|Values are valid only on day of printing.|
Blood tests to measure thyroid function (TSH, T4, and T3) are readily available and widely used. This diagnostic testing algorithm outlines an efficient evaluation of thyroid status through a series of tests. By using an algorithmic approach to thyroid testing, physicians can make timely diagnoses, which, in turn, can significantly reduce the cost of care by eliminating downstream expensive redraws, repeat orders, return office visits, extended hospital stays, and unnecessary physician time. In Mayo Medical Laboratories’ test #83633 Thyroid Function Cascade, Serum all appropriate tests are performed automatically (individual thyroid function assays may also be ordered separately). See Mayo’s recommended approach to thyroid function testing in the algorithm in this issue.
Initial evaluation of thyroid function begins with sensitive thyroid-stimulating hormone (s-TSH; #8939 Thyroid-Stimulating Hormone - Sensitive [s-TSH], Serum), a highly effective screening assay. Increased s-TSH indicates that the thyroid gland is failing because of a problem that is directly affecting the thyroid (primary hypothyroidism) and, thus, producing inadequate thyroid hormone; suppressed s-TSH indicates excess thyroid hormone is being produced by an overactive thyroid (hyperthyroidism). In our experience, the majority of people tested will have a normal s-TSH level, no further testing is necessary, and no further costs are incurred. However, when the s-TSH result is abnormal, appropriate follow-up tests are automatically performed.
If s-TSH is <0.3 mIU/L or >5.0 mIU/L, free thyroxine (FT4) is performed (#8725 T4 [Thyroxine], Free, Serum). The supplemental measurement of FT4 in patients with abnormal s-TSH measurements allows better assessment of the how the thyroid gland is functioning. A low TSH with an elevated FT4 is found in individuals who have hyperthyroidism. Conversely, an elevated s-TSH and low FT4 indicates primary hypothyroidism due to disease in the thyroid gland. A low s-TSH and low FT4 indicates hypothyroidism due to a problem involving the pituitary gland.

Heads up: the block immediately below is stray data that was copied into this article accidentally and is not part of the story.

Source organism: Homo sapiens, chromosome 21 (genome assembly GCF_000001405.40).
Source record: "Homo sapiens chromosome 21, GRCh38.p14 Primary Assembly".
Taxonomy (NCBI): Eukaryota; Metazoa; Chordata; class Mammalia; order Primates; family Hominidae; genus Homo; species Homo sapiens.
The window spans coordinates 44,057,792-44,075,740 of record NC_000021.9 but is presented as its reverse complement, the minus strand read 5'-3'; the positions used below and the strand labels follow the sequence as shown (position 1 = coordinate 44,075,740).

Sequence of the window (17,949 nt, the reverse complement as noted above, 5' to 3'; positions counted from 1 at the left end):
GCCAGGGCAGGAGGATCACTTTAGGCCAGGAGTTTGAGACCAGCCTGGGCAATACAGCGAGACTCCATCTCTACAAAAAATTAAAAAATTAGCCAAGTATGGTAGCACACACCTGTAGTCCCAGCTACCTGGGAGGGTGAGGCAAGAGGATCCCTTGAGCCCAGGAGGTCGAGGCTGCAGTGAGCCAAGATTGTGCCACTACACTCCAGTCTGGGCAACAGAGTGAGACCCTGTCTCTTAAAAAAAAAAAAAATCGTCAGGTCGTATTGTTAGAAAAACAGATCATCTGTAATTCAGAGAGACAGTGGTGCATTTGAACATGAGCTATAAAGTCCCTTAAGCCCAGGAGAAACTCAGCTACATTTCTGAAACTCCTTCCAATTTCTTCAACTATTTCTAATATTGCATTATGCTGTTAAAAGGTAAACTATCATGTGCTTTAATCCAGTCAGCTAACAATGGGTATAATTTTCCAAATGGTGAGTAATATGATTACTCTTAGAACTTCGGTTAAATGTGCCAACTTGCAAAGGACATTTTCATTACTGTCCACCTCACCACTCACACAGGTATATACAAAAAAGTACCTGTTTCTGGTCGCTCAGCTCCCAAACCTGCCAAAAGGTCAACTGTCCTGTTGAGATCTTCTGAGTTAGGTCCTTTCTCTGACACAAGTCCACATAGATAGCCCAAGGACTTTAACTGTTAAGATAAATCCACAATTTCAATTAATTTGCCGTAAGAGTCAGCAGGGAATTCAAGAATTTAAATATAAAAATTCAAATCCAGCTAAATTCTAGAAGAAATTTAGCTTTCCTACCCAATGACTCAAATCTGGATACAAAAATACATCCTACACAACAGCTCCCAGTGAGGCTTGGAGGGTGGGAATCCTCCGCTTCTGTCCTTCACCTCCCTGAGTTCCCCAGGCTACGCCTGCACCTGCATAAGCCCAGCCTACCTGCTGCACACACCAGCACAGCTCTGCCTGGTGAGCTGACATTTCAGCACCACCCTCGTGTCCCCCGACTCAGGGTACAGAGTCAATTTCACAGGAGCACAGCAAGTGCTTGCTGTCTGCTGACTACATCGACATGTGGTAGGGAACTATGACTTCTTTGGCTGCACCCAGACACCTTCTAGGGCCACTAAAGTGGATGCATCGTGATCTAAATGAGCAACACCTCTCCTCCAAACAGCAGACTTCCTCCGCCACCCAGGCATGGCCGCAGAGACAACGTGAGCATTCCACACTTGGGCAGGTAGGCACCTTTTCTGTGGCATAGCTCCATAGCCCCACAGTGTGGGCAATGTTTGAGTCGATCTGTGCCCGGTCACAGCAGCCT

Serum triiodothyronine (T3) levels often are depressed in sick and hospitalized patients, caused in part by the biochemical shift to the production of reverse T3 (euthyroid sick syndrome). Therefore, T3 generally is not a reliable predictor of hypothyroidism. However, in a small subset of hyperthyroid patients, hyperthyroidism may be caused by overproduction of T3 (T3 toxicosis). To help diagnose and monitor this subgroup, T3 (#8613 T3 [Triiodothyronine], Total, Serum) is measured on all specimens with suppressed s-TSH and normal FT4 concentrations.
In some patients with hypothyroidism or hyperthyroidism, lymphocytes make antibodies against the thyroid that either stimulate or damage the gland (autoimmune thyroid disease). Measuring levels of thyroid antibodies may help diagnose the cause of the thyroid problems. Detectable concentrations of antithyroperoxidase antibodies (anti-TPO) are observed in patients with Hashimoto thyroiditis, idiopathic myxedema, and Graves disease. Anti-TPO antibodies (#81765 Thyroperoxidase [TPO] Antibodies, Serum) are measured in all specimens with elevated s-TSH concentrations.
Mayo Clinic is internationally renowned for the treatment of thyroid problems. Clinical consultation with Mayo endocrinologists and pathologists is available through Mayo Medical Laboratories to work together to develop the best treatment plan for each patient.